The company occupies a highly specialised niche by providing an internet-based product that allows directors to manage, look at, annotate and review their materials.
Its headquarters are in New York but its shares trade in New Zealand, where it is subject to NZX listing rules. It is also a US company incorporated in Delaware and is subject to the US reporting and regulatory requirements.
Chairman David Liptak bought a 23 per cent stake in Diligent at 14c a share in 2009 through his New York-based investment firm Spring Street Partners.
Spring Street owns just under 5 per cent of the ordinary shares and 21.7 million preference shares.
Diligent last traded at $$6.33, up 23 cents, and has gone through a $3.50 to $8.20 range over the last 52 weeks.
MIGHTY RIVER FIRMS
Those thousands of Kiwis who put their money into Mighty River Power will be feeling less gloomy, now that the stock has picked up ground since hitting its lowest point of $2.20 last month.
Fund managers suggested the stock was firming as investors positioned themselves before Mighty River is included on the NZX 50 index on Monday. Mighty River will replace Australian phone company Telstra Corp on the index and will have a 2.97 per cent weighting.
Mighty River closed down 1c yesterday at $2.40.
With Canterbury-based milk powder company Synlait Milk set to list on Tuesday, Stock Takes remains puzzled as to why the stock was finally priced at just $2.20 - the lower end of its indicative $2.05 to $2.65 indicative range - given the intense interest in the offer and in the broader industry on the whole.
Final pricing may have been sentiment-driven, given the effect Mighty River's less than auspicious debut on the NZX would have had on the market's confidence.
One investment banking source said anything over $2.20 would have put Synlait too far out of whack, on an earnings multiple basis, with Fonterra.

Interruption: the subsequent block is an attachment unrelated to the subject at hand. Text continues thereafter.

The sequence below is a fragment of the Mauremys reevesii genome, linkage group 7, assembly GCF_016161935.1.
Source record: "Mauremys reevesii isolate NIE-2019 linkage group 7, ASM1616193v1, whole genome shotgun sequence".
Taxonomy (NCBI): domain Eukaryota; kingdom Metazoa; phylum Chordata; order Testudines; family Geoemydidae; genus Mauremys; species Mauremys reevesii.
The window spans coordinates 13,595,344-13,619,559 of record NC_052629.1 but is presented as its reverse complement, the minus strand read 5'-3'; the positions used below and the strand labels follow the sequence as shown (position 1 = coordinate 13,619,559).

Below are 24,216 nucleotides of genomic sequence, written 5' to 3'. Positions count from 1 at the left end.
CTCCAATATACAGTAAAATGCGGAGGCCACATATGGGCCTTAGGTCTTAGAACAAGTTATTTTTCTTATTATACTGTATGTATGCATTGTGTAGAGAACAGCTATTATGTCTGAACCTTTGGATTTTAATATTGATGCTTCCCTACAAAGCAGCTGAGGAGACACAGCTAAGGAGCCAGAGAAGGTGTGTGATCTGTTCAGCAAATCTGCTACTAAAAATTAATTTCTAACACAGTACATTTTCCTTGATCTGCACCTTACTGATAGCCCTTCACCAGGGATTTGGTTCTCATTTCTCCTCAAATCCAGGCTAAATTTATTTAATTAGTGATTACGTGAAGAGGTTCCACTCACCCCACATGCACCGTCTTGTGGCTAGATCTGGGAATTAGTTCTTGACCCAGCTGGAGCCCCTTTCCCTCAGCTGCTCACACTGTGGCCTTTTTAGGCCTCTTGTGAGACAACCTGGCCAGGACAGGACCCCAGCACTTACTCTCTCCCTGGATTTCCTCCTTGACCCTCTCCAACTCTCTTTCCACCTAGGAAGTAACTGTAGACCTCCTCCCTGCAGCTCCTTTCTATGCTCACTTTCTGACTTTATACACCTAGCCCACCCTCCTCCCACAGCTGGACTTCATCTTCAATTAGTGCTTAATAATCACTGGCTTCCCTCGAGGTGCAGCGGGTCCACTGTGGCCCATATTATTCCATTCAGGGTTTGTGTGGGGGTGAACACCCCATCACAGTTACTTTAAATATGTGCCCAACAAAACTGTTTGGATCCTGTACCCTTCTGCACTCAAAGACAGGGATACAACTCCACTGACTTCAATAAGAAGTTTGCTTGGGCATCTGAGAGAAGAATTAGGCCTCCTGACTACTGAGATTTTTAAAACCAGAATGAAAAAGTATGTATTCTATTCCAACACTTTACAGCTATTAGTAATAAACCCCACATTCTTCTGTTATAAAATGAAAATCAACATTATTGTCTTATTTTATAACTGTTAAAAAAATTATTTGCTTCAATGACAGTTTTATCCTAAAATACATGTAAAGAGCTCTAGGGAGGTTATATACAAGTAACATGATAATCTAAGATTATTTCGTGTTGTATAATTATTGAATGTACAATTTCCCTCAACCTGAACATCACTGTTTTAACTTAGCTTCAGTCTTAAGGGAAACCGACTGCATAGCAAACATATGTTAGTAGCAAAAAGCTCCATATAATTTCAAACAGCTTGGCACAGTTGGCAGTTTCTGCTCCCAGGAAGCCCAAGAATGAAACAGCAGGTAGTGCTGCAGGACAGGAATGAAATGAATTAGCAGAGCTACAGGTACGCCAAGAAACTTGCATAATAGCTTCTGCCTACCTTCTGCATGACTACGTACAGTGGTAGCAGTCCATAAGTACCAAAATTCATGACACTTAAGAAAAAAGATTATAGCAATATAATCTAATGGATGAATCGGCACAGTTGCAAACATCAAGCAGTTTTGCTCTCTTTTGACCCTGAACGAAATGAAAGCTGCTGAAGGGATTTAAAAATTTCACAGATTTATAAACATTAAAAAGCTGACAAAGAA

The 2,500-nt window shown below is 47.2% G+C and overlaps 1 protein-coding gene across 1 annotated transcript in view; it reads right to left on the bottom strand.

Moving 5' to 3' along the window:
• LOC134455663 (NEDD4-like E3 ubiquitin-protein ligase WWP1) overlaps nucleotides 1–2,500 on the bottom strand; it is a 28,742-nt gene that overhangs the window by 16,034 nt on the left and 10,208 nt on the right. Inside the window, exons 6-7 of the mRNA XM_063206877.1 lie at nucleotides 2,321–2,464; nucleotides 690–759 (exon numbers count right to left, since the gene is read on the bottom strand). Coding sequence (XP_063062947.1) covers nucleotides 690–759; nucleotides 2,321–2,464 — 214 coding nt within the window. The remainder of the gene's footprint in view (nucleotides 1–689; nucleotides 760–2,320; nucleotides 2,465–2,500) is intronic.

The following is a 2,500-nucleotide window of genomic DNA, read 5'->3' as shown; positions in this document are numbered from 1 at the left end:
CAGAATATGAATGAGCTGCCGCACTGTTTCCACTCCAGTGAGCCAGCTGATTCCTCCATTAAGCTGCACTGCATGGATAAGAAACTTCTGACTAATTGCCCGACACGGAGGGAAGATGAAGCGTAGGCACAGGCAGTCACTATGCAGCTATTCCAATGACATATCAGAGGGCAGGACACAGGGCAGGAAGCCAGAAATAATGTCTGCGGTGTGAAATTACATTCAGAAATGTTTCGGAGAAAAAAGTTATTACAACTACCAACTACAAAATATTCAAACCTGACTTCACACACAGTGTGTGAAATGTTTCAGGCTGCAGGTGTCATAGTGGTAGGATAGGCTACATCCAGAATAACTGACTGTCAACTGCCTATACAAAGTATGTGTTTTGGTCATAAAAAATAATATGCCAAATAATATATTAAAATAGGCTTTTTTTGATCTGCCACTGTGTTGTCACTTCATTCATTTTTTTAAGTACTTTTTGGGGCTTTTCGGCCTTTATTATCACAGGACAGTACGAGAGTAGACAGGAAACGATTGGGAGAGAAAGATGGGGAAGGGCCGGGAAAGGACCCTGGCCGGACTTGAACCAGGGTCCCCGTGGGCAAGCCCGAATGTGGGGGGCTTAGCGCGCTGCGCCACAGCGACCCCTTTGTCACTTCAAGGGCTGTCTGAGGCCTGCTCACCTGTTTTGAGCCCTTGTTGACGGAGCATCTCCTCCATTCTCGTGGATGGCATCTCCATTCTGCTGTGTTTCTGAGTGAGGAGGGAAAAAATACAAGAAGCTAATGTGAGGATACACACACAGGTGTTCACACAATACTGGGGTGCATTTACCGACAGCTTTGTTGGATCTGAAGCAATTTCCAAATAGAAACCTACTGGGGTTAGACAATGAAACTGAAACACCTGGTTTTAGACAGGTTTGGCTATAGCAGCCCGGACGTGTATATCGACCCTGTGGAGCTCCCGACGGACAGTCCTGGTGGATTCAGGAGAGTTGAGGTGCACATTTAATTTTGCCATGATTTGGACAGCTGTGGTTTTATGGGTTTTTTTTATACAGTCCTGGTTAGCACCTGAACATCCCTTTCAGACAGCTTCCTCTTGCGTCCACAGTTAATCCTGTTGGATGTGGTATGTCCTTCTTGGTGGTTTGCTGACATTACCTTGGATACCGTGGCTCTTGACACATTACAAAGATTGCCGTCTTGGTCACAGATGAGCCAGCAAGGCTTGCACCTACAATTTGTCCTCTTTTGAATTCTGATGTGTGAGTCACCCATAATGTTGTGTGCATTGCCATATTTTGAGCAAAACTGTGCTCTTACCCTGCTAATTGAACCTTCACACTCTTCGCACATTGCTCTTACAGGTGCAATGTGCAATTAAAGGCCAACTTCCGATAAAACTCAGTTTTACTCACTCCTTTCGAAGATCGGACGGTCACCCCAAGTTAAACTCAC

He also said the range was also unusually wide for an initial public offer, with the higher end calculated to accommodate anyone prepared to pay over the odds. In the end, he said a more realistic range for Synlait Milk would have been $2.05-$2.30.
Rakon has filed a stockmarket announcement in regards to the NZX Listing Rule 10.5.5(j), which covers "gender composition of directors and officers".
The specialised electrical components maker revealed that it had eight male directors and five male officers. So number of women in either role? Nil.
Retirement village and aged care company Summerset doesn't have the same problem on the gender composition front.
CEO Norah Barlow has won two of seven awards at the Women in Governance Awards.
Barlow, who has led the retirement village and aged care operator since 2002, won the Gender Diversity in Leadership, and Excellence in Leadership and Governance awards at a ceremony in Auckland this week.
Barlow and Summerset were recognised for the role they have played in encouraging women into leadership roles.
Three of six members of the Summerset executive team are women, including Barlow.